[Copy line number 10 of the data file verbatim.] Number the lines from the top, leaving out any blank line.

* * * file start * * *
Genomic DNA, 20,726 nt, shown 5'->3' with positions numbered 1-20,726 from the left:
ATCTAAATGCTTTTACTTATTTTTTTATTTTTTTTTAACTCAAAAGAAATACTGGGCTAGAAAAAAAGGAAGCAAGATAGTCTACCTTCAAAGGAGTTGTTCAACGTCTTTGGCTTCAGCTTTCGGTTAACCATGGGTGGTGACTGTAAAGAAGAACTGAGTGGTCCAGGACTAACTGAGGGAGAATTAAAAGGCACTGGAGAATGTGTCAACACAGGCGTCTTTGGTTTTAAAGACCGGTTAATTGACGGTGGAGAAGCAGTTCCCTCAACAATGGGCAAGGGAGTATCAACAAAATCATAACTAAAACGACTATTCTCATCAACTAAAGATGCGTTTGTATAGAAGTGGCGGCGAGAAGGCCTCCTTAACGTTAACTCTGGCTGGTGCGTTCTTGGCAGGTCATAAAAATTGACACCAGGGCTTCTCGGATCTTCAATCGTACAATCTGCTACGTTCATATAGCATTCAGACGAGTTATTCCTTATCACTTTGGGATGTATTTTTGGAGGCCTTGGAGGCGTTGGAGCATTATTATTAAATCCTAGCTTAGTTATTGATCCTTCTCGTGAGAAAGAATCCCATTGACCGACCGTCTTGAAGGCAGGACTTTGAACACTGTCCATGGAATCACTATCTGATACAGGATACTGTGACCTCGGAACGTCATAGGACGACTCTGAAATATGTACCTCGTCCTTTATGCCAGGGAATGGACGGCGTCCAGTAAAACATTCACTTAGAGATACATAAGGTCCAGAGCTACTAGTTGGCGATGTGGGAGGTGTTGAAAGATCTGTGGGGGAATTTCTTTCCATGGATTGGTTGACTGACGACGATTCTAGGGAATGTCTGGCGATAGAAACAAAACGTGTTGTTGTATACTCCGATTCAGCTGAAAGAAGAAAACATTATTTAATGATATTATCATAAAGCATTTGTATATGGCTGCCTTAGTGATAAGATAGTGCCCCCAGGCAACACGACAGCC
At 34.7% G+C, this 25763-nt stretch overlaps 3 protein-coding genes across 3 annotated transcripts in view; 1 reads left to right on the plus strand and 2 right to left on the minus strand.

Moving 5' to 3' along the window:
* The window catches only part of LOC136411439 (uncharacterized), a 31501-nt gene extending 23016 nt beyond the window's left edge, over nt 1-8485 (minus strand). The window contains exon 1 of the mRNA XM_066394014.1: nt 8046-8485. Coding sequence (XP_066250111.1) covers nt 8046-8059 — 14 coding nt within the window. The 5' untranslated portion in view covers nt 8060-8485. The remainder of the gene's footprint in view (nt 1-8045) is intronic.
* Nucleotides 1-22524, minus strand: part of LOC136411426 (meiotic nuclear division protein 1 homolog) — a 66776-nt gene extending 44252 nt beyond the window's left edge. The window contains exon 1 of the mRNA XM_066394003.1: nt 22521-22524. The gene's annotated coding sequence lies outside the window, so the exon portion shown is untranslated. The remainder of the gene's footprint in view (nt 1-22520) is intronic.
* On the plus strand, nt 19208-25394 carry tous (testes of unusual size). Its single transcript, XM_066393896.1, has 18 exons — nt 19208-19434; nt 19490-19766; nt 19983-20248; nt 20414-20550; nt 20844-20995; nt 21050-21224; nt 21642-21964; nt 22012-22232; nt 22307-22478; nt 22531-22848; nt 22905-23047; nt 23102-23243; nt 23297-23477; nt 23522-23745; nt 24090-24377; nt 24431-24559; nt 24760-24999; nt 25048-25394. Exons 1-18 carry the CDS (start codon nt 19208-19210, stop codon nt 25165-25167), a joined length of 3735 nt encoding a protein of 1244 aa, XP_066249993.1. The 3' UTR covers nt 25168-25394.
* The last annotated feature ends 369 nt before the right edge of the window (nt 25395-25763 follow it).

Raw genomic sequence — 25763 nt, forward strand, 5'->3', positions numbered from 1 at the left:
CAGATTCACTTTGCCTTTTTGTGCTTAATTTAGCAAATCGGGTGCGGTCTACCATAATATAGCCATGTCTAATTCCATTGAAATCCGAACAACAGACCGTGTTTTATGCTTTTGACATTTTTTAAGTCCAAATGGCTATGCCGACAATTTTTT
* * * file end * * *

CAGATTCACTTTGCCTTTTTGTGCTTAATTTAGCAAATCGGGTGCGGTCTACCATAATATAGCCATGTCTAATTCCATTGAAATCCGAACAACAGACCGTGTTTTATGCTTTTGACATTTTTTAAGTCCAAATGGCTATGCCGACAATTTTTT